Nadine’s publicity stunt does not look like the triumph she hoped for

By Lord Ashcroft

So Nadine has been evicted from the jungle. Leaving for Australia, she said that taking part in I’m A Celebrity was a golden opportunity to communicate with sixteen million people. Unfortunately, her sixty thousand constituents don’t see it like that.

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Project Red Alert

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By Lord Ashcroft

Like David Cameron, Ed Miliband has an election-winning coalition to build. And like the Prime Minister, he has a dilemma to go with it. Labour’s lead in the polls looks consistent, but is it firm? My latest research report, Project Red Alert, seeks to answer this question.

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A campaign memo to Lynton Crosby

By Lord Ashcroft

Dear Lynton

Congratulations on your appointment. As you probably know, I argued against it. Nothing personal: I wanted to avoid a repeat of 2010, when the campaign was “run” by a group of people with different ideas, none of whom had ultimate authority. It seemed to me that bringing another player to the table which already accommodates David Cameron, George Osborne, Grant Shapps, Andrew Cooper, Stephen Gilbert, Craig Oliver and (sometimes) Steve Hilton could only make this problem worse – especially since the party at last seemed to have landed on a workable strategy, has a campaign plan to go with it and, importantly, is working in harmony.

But now that the decision has been made, I am, as someone who only wants a Conservative majority, keen to help. Here are a few points to bear in mind as you prepare to settle in.

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Corby: A bad result for the Conservatives, but we must keep it in perspective

By Lord Ashcroft

So, a nail-biter in Corby. Would the Liberal Democrats keep their deposit or not? The party scraped 5% in my second poll of the by-election campaign a month ago; on the day itself they failed to reach that threshold by a handful of votes.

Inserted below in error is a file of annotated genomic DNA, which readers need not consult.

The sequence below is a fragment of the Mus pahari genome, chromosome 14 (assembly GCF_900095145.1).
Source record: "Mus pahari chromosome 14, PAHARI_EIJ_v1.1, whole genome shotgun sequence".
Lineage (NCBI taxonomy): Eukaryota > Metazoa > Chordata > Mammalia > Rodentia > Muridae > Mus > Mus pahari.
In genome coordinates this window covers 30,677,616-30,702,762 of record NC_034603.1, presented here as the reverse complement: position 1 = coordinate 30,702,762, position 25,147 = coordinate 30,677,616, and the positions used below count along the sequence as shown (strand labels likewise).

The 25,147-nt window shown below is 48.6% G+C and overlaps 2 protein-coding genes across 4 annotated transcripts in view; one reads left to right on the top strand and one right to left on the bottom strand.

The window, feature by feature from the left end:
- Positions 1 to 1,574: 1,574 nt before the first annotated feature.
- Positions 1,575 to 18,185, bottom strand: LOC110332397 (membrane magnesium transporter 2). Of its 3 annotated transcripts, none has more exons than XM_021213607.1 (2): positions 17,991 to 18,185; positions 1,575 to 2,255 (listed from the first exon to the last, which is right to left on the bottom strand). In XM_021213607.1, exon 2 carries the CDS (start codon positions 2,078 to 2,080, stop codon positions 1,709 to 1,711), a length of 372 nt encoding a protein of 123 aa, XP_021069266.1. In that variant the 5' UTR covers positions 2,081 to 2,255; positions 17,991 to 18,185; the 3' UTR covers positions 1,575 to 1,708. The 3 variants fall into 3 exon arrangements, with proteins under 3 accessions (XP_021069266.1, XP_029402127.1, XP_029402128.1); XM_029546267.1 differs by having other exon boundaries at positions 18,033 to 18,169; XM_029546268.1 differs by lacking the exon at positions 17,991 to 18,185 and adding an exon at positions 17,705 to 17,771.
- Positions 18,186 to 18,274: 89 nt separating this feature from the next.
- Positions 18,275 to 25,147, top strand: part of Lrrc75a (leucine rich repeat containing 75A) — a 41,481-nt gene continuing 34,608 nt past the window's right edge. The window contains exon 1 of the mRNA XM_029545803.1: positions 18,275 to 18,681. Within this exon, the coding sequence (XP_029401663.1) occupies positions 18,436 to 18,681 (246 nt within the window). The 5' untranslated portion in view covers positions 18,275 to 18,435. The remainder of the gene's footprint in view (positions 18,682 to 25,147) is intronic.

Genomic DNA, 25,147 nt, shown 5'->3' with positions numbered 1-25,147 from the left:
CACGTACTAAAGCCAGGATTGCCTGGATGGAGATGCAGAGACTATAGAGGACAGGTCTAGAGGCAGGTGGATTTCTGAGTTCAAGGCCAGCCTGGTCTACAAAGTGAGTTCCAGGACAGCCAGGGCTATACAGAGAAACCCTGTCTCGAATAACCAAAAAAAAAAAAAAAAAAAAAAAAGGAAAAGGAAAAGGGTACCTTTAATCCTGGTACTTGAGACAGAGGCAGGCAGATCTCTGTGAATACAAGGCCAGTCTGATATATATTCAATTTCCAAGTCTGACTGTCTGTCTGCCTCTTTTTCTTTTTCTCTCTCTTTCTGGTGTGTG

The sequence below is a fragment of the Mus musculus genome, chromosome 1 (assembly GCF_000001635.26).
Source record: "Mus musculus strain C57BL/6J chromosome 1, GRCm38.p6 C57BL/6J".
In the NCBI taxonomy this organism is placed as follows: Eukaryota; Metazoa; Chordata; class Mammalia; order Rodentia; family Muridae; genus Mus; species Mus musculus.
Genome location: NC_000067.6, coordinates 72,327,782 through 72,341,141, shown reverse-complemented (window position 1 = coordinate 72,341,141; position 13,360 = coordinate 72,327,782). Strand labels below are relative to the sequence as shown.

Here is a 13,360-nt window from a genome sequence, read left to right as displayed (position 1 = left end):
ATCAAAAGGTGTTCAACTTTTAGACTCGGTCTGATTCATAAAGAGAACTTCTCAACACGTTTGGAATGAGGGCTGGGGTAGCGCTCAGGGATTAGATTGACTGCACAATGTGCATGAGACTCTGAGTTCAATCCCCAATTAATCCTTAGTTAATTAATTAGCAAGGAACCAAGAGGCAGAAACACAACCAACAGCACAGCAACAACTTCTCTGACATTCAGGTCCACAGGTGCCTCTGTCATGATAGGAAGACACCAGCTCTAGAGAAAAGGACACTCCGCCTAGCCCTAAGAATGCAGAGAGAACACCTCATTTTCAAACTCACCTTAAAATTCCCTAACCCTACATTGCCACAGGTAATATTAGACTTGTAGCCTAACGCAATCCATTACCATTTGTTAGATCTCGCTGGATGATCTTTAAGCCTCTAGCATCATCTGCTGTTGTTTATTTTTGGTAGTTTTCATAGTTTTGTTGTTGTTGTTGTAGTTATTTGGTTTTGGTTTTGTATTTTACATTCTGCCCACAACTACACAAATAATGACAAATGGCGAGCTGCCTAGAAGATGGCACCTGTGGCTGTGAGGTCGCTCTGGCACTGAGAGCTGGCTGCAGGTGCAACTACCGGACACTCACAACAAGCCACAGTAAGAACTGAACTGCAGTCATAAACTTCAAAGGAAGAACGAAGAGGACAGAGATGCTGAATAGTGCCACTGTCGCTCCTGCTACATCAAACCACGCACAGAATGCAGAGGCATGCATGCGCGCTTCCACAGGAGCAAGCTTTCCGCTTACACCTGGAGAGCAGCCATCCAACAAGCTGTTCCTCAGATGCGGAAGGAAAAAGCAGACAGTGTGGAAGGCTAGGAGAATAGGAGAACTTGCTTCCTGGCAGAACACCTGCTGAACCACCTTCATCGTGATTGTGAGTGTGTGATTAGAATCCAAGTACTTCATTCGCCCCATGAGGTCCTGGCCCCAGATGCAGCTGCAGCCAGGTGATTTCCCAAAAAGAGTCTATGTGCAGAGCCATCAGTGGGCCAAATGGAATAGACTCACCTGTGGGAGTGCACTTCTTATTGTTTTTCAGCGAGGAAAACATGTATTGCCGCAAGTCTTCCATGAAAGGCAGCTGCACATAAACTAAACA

At that stage, Labour were 22 points ahead of the Conservatives in voting intention. This finding closely matched Andy Sawford’s 21-point margin of victory, and the Tory-Labour swing. However, the vote share of both main parties was eroded over the final few weeks of the campaign.

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Too many political stories are trivial. That doesn’t mean they don’t matter

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By Lord Ashcroft

It is a frequently heard complaint in Westminster that political reporters and commentators do the public a disservice by obsessing over trivial “process stories” at the expense of things that actually matter.

Certainly it can be exasperating when, as has happened recently, journalists write unhelpful process stories and the following day criticise the government media operation for the proliferation of – guess what – unhelpful process stories. Of course, complaining about the media is not likely to get you very far in politics. And the best way to stop them reporting trivia is to make sure they have something significant to report instead.

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I would be pleased to see Romney defy the odds on Tuesday but I’m not betting on it

By Lord Ashcroft

Towards the end of the Republican Convention this summer the experienced campaign consultant Trygve Olsen advised us how to read the presidential race in the closing weeks. You could tell a lot from where the candidates spent their time, but also what they said: if either side says it is confident, it is too close to call; if one side claims to be enjoying a surge, it means they are going to lose.

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Much aid spending is counter-productive and only serves to fuel corruption

By Lord Ashcroft

To many people, the House of Lords is an anachronism; few of our proceedings capture public attention. Yet one of the reasons I am so proud of the House is the quality of debate. Discussions in the upper chamber can cast fresh light on a subject, free of the partisan ding-dong that so often characterises the Commons.

Last Monday’s discussion on the effectiveness of development aid was a prime example. Wise and experienced speakers on all sides of the House weighed in on a debate which served to underscore the flaws in the government’s international development policy.

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